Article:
Asian stocks tread water on US, commodities concerns
Traders also remained cautious ahead of Friday`s U.S. government payrolls report, following March`s underwhelming 98,000 figure.
Asian stocks are set for a third straight day of losses on Friday as a retreat in crude oil and other commodities prices knocked global sentiment, although receding concerns about France`s presidential election kept the euro near six-month highs.
MSCI`s broadest index of Asia-Pacific shares outside Japan opened flat on Friday. Japan and South Korea markets are closed for trading. Commodity prices across the board tumbled, led by oil
"The rout in markets is unlikely to turn around quickly," ANZ strategists wrote in a daily note. "Oil markets face further potentially bearish data, with the U.S. rig count likely to add to the bearishness."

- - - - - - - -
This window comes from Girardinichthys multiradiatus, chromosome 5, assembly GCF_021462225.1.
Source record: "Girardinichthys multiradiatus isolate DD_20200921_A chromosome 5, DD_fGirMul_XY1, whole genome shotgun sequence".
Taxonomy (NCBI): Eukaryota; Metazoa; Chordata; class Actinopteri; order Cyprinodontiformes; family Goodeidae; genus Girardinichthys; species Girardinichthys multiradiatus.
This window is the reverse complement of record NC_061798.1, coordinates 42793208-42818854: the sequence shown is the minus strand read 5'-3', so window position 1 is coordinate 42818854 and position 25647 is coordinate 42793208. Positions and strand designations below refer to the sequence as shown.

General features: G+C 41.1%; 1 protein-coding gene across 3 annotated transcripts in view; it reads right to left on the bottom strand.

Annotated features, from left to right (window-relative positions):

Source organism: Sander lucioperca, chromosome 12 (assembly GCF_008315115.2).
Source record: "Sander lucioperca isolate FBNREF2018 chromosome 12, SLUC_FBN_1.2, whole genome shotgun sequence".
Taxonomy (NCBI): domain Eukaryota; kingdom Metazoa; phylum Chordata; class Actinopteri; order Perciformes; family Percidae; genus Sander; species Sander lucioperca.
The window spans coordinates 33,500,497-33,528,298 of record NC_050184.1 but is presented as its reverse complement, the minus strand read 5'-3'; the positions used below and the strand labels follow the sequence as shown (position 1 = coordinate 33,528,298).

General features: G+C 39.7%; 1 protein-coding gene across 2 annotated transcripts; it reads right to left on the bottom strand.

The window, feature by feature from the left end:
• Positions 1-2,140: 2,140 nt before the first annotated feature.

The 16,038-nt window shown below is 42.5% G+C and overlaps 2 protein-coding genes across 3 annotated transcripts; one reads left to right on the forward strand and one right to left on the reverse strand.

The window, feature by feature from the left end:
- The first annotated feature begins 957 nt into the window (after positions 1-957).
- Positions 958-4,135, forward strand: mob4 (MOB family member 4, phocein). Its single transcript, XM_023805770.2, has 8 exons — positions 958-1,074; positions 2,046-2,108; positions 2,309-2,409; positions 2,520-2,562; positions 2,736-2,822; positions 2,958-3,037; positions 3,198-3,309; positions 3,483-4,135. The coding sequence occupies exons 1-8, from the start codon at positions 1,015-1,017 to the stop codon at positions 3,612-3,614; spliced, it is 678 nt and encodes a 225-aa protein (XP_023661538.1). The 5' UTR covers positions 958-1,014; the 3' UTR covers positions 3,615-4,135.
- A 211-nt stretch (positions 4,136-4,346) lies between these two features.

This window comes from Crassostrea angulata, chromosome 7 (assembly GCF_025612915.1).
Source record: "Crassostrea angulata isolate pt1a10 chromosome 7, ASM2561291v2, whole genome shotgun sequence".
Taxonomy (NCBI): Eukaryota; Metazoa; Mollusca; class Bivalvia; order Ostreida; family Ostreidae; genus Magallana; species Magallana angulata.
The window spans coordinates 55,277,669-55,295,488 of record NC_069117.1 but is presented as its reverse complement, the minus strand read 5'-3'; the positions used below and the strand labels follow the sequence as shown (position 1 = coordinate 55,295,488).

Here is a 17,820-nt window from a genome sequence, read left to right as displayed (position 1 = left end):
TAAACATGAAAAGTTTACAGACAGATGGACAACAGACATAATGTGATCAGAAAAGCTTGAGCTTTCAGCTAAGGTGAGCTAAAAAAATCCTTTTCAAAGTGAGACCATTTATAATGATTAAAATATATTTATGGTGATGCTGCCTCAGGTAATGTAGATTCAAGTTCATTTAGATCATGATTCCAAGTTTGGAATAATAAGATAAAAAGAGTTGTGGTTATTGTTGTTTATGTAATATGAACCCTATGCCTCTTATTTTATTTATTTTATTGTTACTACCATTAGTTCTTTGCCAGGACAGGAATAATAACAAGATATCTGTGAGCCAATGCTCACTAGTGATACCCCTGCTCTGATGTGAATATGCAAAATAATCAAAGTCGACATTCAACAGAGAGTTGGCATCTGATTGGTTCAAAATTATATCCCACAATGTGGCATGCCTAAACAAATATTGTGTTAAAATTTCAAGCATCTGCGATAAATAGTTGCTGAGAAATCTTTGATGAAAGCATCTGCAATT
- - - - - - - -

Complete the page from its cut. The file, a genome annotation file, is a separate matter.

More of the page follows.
Oil prices plunged to five-month lows on Thursday amid record trading volume in Brent crude, as OPEC and other producers appeared to rule out deeper supply cuts to reduce the world`s persistent glut of crude.
The weakness in commodities washed over to stocks, countering some fairly solid earnings reports and some cautious optimism about U.S. President Donald Trump`s reform plans after the U.S. House of Representatives passed a healthcare overhaul.
Traders also remained cautious ahead of Friday`s U.S. government payrolls report, following March`s underwhelming 98,000 figure. Economists on average expect 185,000 jobs were created in April.
Futures traders are pricing in a 79 percent chance of a June rate hike, up from 68 percent a week earlier, according to the CME Group`s FedWatch Tool.
That hurt U.S. Treasury notes with yields on benchmark 10-year notes
The euro settled at a six-month high
Beyond Sunday`s vote, traders will be looking to the European Central Bank for clues on its plans to reduce its bond-buying programme. Prospects of higher U.S. interest rates dampened demand for gold with the safe-haven asset